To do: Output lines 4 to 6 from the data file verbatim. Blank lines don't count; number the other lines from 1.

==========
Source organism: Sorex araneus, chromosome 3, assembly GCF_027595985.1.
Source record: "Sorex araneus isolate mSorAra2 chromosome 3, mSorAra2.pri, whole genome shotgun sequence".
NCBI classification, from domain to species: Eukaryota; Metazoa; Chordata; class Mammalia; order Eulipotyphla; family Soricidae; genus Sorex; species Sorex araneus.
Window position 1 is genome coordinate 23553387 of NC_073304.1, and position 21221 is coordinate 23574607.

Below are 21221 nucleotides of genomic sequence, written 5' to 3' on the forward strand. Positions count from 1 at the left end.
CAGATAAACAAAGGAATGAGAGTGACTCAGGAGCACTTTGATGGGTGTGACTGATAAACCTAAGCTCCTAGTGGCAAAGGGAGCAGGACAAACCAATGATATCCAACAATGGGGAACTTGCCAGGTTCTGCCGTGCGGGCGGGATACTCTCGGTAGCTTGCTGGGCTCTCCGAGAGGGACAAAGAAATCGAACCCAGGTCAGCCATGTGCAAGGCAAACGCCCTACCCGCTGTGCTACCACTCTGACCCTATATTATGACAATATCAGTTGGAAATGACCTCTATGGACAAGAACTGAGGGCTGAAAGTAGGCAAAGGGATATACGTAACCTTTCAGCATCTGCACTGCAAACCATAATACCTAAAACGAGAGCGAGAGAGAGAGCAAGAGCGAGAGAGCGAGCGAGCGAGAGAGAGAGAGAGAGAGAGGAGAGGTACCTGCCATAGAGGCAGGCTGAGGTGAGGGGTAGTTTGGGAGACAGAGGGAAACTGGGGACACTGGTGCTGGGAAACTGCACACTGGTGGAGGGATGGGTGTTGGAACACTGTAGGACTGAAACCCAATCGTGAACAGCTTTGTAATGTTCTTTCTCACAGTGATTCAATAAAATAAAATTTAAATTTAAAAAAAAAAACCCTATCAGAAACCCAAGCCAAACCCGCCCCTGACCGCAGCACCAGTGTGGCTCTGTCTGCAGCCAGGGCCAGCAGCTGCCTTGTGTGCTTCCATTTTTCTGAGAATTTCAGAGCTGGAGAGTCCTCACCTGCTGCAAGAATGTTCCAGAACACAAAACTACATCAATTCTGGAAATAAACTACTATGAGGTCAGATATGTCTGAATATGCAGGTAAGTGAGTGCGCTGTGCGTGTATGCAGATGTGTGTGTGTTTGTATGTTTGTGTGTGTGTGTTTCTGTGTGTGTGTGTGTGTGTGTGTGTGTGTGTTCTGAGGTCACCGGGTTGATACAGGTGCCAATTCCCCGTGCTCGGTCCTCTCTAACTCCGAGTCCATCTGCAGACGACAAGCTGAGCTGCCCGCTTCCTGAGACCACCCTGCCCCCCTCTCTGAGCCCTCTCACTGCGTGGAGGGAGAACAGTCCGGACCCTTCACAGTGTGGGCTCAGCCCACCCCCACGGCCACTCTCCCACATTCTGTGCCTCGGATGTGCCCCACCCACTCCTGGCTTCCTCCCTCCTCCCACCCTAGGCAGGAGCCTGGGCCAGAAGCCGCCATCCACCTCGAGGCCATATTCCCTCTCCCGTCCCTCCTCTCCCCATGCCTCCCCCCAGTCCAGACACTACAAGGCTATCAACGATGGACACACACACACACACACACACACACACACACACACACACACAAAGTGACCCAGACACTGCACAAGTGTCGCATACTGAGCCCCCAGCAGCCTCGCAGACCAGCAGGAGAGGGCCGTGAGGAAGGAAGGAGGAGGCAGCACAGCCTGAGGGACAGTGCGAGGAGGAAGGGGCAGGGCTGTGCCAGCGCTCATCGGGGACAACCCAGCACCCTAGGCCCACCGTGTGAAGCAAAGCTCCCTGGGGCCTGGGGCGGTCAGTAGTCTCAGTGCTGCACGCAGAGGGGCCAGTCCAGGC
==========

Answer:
Window position 1 is genome coordinate 23553387 of NC_073304.1, and position 21221 is coordinate 23574607.

Below are 21221 nucleotides of genomic sequence, written 5' to 3' on the forward strand. Positions count from 1 at the left end.
CAGATAAACAAAGGAATGAGAGTGACTCAGGAGCACTTTGATGGGTGTGACTGATAAACCTAAGCTCCTAGTGGCAAAGGGAGCAGGACAAACCAATGATATCCAACAATGGGGAACTTGCCAGGTTCTGCCGTGCGGGCGGGATACTCTCGGTAGCTTGCTGGGCTCTCCGAGAGGGACAAAGAAATCGAACCCAGGTCAGCCATGTGCAAGGCAAACGCCCTACCCGCTGTGCTACCACTCTGACCCTATATTATGACAATATCAGTTGGAAATGACCTCTATGGACAAGAACTGAGGGCTGAAAGTAGGCAAAGGGATATACGTAACCTTTCAGCATCTGCACTGCAAACCATAATACCTAAAACGAGAGCGAGAGAGAGAGCAAGAGCGAGAGAGCGAGCGAGCGAGAGAGAGAGAGAGAGAGAGGAGAGGTACCTGCCATAGAGGCAGGCTGAGGTGAGGGGTAGTTTGGGAGACAGAGGGAAACTGGGGACACTGGTGCTGGGAAACTGCACACTGGTGGAGGGATGGGTGTTGGAACACTGTAGGACTGAAACCCAATCGTGAACAGCTTTGTAATGTTCTTTCTCACAGTGATTCAATAAAATAAAATTTAAATTTAAAAAAAAAAACCCTATCAGAAACCCAAGCCAAACCCGCCCCTGACCGCAGCACCAGTGTGGCTCTGTCTGCAGCCAGGGCCAGCAGCTGCCTTGTGTGCTTCCATTTTTCTGAGAATTTCAGAGCTGGAGAGTCCTCACCTGCTGCAAGAATGTTCCAGAACACAAAACTACATCAATTCTGGAAATAAACTACTATGAGGTCAGATATGTCTGAATATGCAGGTAAGTGAGTGCGCTGTGCGTGTATGCAGATGTGTGTGTGTTTGTATGTTTGTGTGTGTGTGTTTCTGTGTGTGTGTGTGTGTGTGTGTGTGTGTGTTCTGAGGTCACCGGGTTGATACAGGTGCCAATTCCCCGTGCTCGGTCCTCTCTAACTCCGAGTCCATCTGCAGACGACAAGCTGAGCTGCCCGCTTCCTGAGACCACCCTGCCCCCCTCTCTGAGCCCTCTCACTGCGTGGAGGGAGAACAGTCCGGACCCTTCACAGTGTGGGCTCAGCCCACCCCCACGGCCACTCTCCCACATTCTGTGCCTCGGATGTGCCCCACCCACTCCTGGCTTCCTCCCTCCTCCCACCCTAGGCAGGAGCCTGGGCCAGAAGCCGCCATCCACCTCGAGGCCATATTCCCTCTCCCGTCCCTCCTCTCCCCATGCCTCCCCCCAGTCCAGACACTACAAGGCTATCAACGATGGACACACACACACACACACACACACACACACACACACACACACAAAGTGACCCAGACACTGCACAAGTGTCGCATACTGAGCCCCCAGCAGCCTCGCAGACCAGCAGGAGAGGGCCGTGAGGAAGGAAGGAGGAGGCAGCACAGCCTGAGGGACAGTGCGAGGAGGAAGGGGCAGGGCTGTGCCAGCGCTCATCGGGGACAACCCAGCACCCTAGGCCCACCGTGTGAAGCAAAGCTCCCTGGGGCCTGGGGCGGTCAGTAGTCTCAGTGCTGCACGCAGAGGGGCCAGTCCAGGC